Likewise, Sproul does a great job of explaining each view on the millennium in the video below. It’s a bit longer than the video Schreiner is in above, but it is still a great place to start. Interestingly, Sproul does not take a side but just explains each view.

Here is a conversation with Jim Hamilton (historic premil), Sam Storms (amil) and Doug Wilson (postmil). John Piper is the moderator (who himself is a historic premillennialist but does not engage much in the debate). This conversation is a little combative, but it’s educational nevertheless.

Another helpful resource is The Millenial Maze: A Panel on the Millenium by Andy Naselli. There you’ll find yet another discussion on the doctrine of the millennium, along with a host of resources at the bottom of the post for further study.

Next Steps

What should you do next if you’d like to learn more?

I suggest two things:

1. Read and re-read Revelation 20:1-6. Read it over and over again. Read the footnotes in multiple study Bibles. As you notice cross-reference texts in your study Bible, read those texts too. Cry out to the Lord for insight as you read.

2. Select one (or multiple) of the resources in this post and read or watch it.

I want to make a plea that we have conversations about the millennium in a civil and charitable manner. Although it’s good to have strong biblical convictions, it’s uncalled for to be dismissive and antagonistic towards those with whom you disagree. This is a secondary issue. There’s a possibility you could be wrong. While evangelicals will not all come to the same conclusion on the doctrine of the millennium, there is one thing we can all agree upon, and that is this: Christ is coming back!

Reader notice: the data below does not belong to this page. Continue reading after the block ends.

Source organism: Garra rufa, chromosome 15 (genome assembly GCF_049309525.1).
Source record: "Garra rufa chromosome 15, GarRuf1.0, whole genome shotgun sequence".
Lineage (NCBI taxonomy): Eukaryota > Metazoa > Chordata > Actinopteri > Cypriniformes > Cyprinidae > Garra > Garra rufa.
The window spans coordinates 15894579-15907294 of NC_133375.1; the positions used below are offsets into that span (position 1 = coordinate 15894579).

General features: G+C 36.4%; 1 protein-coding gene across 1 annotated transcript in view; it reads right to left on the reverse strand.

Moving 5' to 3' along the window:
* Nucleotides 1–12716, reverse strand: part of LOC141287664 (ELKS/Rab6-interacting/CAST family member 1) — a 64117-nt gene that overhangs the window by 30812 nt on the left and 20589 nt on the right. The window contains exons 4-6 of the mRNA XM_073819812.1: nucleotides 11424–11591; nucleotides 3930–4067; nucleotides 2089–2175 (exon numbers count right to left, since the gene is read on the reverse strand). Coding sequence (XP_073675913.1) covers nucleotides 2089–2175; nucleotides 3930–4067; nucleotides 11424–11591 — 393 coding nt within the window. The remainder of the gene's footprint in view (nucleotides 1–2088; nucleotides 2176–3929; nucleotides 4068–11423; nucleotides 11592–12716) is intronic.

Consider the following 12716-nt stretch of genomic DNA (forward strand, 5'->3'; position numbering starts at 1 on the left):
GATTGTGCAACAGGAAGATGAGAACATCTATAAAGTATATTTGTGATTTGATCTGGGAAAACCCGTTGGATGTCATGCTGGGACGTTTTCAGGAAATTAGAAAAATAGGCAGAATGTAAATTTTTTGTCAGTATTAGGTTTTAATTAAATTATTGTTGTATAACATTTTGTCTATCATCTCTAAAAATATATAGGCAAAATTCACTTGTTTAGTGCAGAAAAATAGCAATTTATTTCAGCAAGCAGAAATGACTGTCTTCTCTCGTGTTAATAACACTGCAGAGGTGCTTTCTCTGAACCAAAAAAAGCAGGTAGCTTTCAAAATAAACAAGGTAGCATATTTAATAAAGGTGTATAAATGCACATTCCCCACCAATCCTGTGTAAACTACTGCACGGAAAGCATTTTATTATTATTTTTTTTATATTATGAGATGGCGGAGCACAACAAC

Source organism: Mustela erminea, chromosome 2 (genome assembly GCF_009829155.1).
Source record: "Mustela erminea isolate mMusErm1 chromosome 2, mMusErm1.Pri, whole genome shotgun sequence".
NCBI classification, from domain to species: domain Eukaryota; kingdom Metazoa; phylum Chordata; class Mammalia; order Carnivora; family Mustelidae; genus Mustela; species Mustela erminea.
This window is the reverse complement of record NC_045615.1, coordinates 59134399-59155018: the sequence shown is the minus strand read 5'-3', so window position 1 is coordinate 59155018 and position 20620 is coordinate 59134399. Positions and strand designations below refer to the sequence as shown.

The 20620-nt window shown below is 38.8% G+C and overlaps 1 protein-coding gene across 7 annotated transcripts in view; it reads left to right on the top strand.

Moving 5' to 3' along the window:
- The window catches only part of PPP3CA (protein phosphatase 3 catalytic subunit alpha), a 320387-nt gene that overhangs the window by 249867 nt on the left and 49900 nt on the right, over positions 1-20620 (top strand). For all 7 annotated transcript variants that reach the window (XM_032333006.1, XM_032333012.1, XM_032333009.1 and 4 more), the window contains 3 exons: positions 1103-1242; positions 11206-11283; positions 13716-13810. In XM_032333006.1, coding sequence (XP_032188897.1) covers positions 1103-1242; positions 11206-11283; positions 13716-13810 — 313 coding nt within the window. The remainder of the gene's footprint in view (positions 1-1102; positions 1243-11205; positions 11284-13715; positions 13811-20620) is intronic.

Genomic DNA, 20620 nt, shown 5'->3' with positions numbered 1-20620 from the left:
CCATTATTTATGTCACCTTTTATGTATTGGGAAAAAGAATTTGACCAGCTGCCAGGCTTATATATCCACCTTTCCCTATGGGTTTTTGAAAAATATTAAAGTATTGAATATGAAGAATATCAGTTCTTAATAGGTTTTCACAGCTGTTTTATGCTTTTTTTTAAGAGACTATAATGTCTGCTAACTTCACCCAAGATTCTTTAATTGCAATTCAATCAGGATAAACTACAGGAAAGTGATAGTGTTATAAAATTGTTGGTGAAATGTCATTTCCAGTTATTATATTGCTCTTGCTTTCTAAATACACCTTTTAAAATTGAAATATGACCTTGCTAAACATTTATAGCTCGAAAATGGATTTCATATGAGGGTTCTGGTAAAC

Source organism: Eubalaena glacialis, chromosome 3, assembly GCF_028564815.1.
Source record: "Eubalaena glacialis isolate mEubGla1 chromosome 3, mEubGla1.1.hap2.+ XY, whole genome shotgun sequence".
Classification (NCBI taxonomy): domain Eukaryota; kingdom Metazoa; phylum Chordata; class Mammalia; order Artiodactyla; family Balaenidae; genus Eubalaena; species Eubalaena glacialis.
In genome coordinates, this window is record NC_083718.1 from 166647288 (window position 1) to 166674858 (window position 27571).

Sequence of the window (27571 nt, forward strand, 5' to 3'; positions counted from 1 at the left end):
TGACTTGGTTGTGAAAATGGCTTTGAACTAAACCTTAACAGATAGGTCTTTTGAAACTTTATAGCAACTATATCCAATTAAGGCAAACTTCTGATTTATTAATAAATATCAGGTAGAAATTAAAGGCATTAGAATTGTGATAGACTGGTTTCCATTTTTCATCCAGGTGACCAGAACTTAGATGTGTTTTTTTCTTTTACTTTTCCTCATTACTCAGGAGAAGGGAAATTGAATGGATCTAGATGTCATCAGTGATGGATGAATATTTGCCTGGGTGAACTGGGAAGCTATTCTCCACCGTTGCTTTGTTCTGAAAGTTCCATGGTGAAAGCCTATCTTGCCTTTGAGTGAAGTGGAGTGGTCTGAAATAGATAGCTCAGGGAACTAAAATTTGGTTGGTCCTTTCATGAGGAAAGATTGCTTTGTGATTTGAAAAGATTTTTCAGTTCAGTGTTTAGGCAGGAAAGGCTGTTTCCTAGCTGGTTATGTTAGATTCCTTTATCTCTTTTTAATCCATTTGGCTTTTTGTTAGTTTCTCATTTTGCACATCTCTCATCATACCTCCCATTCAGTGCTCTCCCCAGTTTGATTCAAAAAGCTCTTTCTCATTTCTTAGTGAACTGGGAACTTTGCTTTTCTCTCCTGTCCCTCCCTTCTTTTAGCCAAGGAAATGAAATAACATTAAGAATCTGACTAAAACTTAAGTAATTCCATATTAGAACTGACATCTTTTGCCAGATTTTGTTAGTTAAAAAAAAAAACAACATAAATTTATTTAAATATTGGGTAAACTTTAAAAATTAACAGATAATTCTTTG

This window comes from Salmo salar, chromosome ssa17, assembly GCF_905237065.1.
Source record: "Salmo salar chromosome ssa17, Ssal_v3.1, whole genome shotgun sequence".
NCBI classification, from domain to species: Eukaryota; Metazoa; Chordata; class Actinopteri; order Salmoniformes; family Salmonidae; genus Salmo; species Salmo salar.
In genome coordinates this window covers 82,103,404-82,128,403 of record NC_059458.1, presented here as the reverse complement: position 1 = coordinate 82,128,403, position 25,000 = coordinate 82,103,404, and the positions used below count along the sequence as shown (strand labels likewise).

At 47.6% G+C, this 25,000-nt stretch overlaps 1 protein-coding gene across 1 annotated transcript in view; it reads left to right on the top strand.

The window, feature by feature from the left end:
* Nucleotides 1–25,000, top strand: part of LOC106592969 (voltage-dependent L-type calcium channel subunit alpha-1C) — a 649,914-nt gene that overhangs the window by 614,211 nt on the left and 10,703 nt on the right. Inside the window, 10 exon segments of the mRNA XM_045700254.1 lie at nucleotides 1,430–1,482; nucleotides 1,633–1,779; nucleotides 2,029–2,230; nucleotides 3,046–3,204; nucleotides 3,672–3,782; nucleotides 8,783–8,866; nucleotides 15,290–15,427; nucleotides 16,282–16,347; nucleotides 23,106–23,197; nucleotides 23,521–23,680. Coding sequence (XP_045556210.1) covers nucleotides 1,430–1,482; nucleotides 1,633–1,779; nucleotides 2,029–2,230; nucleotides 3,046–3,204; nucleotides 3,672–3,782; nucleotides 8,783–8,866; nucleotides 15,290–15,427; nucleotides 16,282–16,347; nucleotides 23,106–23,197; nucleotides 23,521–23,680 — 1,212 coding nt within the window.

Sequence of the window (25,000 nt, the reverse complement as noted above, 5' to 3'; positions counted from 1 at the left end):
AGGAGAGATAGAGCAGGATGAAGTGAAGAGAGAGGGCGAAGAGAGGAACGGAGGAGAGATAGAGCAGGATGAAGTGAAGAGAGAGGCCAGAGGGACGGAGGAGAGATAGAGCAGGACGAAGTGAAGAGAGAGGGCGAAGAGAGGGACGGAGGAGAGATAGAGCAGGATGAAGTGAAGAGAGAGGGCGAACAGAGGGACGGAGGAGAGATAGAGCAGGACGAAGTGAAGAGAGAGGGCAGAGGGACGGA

A note on the charts used above: Taken from Systematic Theology by Wayne Grudem Copyright © 1995 by Wayne Grudem. Used by permission of Zondervan. www.zondervan.com


Notes:  ¹ In writing this post, I was helped by chapter 55 of Wayne Grudem’s book Systematic Theology, the ESV Study Bible, and the NIV Zondervan Study Bible. When it comes to the strengths and challenges provided, some of them are things upon which we should all agree, but some of the points are admittedly my own personal opinion. 

Jesus’s Return

Image result for John 14:3

In My Father’s house are many dwelling places. If it were not so, I would have told you, because I am going there to prepare a place for you. And if I go and prepare a place for you, I will come back again and I will take you to Myself, so that where I am you may be also. John 14:2-3 (AMP)

Since the recent shooting, earthquakes and other tragic events both in America and around the world social media is abuzz with catchy sayings and emogis calling for folks to repent because Christ is certainly coming back soon. In other words His return is imminent.  

While I have no issue with the call to repentance for all non-believers,¹ I do take issue with the fact that these posts are praying upon peoples emotions. They are in a sense saying the world is going to end soon, repent and be saved from eternal punishment what have you to loose’.